TEHRAN, Iran — Two weeks after Iranian President Hassan Rouhani ordered government bodies to prepare their annual budget plans for the fiscal year starting March 21, 2017, senior member of parliament Gholam Reza Kateb urged the Cabinet to submit the national budget bill before the Dec. 5 deadline so that lawmakers will have enough time to review it, the Young Journalists Club reported Oct. 9.
Kateb, a member of the parliament’s presiding board, also urged the Rouhani administration to consider the generalities of the sixth Five-Year Development Plan while preparing the budget bill. His comments came as parliament itself has now been sitting on the development plan, which was proposed by the Management and Planning Organization, for about nine months. Indeed, lawmakers only approved the plan's generalities as late as Oct. 2 — eight days after Rouhani ordered government bodies to prepare their budgets for the coming fiscal year.
Since 1989, Iran has produced and pursued five development plans in a bid to help reconstruct the country after the eight-year war with Iraq and achieve sustainable development. These efforts have been in line with the six development plans implemented prior to the 1979 Islamic Revolution. But the fact is that neither the pre- nor post-revolution development plans have fully achieved the goals they have laid out. As such, many Iranian economists now believe that the era for such plans has ended and that governments instead need long-term strategic approaches toward growth and development.
“It is no longer the time of long-term comprehensive plans, which have concrete quantitative targets,” leading economic newspaper Donya-e Eqtesad quoted Mousa Ghaninejad, a prominent economist in Tehran, as saying on Oct. 18. Ghaninejad believes that the current development plans, which he described as “useless,” need to be replaced by “strategic road maps” that can depict clear frameworks for long-term financial, monetary and trade policies.
In this vein, Pedram Soltani, the deputy head of the Tehran Chamber of Commerce, also said there is a problem with the manner of planning in Iran, arguing that development plans have usually been the subject of radical change under various governments. “So far, administrations have used the development plans as an opportunity to make quick decisions without them needing to bargain with lawmakers. The parliament, on the other hand, has also seen the plans as an opportunity to keep administration officials committed to the laws they impose,” Soltani said, as reported by the ISCA news website. Instead of preparing development plans, he noted, administrations have to follow a set of back-to-back strategies, so that governments will remain on the same track and avoid contradictory decisions.
Lawmakers say they expect details of the sixth Five-Year Development Plan to finally be approved later this year. The fifth Five-Year Development Plan, which expired in March 2016, was extended for a year as lawmakers argued at the time that they need more time to review it. Parliamentarians say the sixth development plan gives priority to the implementation of a fair pay system in state-run bodies and the allocation of a bigger share of oil revenues to underdeveloped regions and oil-producing cities.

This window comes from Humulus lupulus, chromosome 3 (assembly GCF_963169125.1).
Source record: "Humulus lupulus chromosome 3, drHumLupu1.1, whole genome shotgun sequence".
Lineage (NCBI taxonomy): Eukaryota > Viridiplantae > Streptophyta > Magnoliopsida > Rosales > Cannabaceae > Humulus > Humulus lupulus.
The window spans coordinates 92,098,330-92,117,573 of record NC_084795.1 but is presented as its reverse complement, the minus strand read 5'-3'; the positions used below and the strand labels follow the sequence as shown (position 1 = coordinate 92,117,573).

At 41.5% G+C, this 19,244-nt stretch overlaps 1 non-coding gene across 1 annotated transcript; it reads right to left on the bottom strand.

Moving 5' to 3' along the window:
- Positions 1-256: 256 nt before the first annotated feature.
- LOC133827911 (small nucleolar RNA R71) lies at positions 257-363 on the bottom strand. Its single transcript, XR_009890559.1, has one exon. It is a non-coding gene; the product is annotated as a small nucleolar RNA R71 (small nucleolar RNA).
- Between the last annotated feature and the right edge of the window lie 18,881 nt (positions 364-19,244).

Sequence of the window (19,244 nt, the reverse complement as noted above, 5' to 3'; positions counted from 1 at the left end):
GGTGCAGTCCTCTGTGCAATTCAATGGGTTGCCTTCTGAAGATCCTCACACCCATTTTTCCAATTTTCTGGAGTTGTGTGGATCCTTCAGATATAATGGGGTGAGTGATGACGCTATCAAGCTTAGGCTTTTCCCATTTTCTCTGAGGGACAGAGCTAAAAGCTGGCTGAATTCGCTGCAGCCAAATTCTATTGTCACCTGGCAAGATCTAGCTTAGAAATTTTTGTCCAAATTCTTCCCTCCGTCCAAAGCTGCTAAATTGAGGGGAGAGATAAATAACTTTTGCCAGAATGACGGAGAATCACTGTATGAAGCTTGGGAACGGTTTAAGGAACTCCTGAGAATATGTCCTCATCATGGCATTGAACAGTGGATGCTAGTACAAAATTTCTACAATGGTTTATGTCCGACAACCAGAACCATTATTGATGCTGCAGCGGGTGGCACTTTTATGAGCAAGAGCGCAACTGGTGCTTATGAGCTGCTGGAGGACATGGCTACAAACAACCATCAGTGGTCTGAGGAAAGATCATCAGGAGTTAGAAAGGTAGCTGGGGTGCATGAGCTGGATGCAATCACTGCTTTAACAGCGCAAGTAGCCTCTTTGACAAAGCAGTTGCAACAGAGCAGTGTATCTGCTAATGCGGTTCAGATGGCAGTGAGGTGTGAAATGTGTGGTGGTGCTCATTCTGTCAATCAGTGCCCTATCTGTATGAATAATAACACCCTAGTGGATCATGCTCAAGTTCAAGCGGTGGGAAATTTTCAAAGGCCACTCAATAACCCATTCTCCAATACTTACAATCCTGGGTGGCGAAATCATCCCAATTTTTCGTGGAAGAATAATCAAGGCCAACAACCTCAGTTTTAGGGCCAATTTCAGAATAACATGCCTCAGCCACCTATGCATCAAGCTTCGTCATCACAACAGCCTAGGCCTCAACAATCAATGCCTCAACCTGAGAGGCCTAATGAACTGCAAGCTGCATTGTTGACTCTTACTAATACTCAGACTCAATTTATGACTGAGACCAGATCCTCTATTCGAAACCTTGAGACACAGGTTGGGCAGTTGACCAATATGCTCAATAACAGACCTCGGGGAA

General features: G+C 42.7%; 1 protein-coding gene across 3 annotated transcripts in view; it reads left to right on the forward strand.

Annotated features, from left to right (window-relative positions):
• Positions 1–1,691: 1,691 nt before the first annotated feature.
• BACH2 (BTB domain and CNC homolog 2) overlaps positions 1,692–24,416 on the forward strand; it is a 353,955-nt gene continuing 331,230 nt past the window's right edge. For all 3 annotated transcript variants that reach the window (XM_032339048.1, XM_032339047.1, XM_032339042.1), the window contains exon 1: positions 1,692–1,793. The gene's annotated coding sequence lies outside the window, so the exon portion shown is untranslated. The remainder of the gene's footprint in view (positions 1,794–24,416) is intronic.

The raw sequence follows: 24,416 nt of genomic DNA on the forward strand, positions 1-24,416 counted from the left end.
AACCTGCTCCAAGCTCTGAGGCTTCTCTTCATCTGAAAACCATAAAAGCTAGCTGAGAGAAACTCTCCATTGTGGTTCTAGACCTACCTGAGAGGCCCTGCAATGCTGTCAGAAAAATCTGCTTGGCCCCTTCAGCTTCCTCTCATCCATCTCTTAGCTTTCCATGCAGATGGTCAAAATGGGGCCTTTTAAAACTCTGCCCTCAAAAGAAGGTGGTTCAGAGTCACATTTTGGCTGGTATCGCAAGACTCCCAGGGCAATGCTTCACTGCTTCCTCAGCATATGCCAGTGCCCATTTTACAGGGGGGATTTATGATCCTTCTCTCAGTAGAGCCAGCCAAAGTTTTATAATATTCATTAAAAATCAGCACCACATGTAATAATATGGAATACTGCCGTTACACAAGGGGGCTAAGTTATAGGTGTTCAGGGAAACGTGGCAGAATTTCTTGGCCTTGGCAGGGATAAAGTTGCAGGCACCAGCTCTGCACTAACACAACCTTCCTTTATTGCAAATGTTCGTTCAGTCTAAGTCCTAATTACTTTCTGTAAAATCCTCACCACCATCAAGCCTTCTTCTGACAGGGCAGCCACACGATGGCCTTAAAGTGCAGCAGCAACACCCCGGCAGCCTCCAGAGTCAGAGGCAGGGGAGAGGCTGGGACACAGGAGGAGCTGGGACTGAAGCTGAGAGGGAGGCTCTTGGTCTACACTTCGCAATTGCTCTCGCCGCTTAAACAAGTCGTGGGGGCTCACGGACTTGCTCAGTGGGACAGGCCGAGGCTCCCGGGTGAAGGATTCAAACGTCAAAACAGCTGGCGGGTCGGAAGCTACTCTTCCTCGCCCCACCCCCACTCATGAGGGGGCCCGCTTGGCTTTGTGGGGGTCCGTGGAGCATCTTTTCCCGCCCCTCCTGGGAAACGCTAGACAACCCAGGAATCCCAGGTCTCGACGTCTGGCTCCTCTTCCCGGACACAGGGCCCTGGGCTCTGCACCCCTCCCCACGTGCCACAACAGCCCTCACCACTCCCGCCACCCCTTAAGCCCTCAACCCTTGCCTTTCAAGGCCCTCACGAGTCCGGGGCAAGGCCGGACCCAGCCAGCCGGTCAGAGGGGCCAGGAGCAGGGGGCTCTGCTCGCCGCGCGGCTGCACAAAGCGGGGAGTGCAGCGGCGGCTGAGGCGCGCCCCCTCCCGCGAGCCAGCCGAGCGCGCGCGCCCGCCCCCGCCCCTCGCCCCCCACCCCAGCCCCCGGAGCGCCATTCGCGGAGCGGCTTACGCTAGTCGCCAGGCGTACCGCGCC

The current development bill is set to focus on four major policies, according to Mohammad Khodabakhshi, the spokesman of the parliamentary panel in charge of reviewing the plan. First, environmental concerns and water shortages need to be addressed. The second policy will be a call on administrations and municipalities to help develop suburban residential areas, restore historical monuments and expand certain areas of the southeastern Makran coast along the Persian Gulf and the Gulf of Oman. The third issue to be given priority is the development of industries, such as mining, information technology, energy, tourism, agriculture and transportation, which officials believe will drive the economy in the next five years. And the last main policy is set to encourage the government to improve the business environment so that unemployment and poverty can be addressed in a significant way. Among other main issues raised in the review process are matters related to productivity, cyberspace, educational reforms and academic development.
Critics insist that the sixth Five-Year Development Plan must detail all aspects of its proposed policies and be crystal clear. In an interview with the Iranian Students News Agency, Abdorreza Mesri, a member of the parliamentary review panel, wondered whether the Guardian Council will give parliament the go-ahead to prepare a detailed plan on its own. In this vein, he argued that there are perhaps too many ambiguities in the proposed plan that need to be addressed.
Another critic, Ehsan Khandouzi, the head of the parliamentary research center’s economic office, criticized the plan in a September interview, saying that it lacks a clear vision. “For instance,” he said, “it doesn’t offer a clear policy on the national currency’s trend, nor does it [offer a clear policy] on the pricing policies of raw material suppliers in the energy sector.”
Despite the ongoing dispute over whether the sixth Five-Year Development Plan should include detailed economic policies, Rouhani has already signaled that he prefers strategies rather than quantitative targets. In his budget directive, the president urged the imposition of a budget-deficit cap, unification of foreign exchange rates, expansion of debt markets and avoidance of borrowing from the Central Bank as a solution to finance government development projects. These are all signs that there will be strategic reasoning behind the budgeting process, Ghaninejad noted. He added, “The time is now ripe for the government to propose a binding legal document that can replace the vain and costly five-year development plans.”
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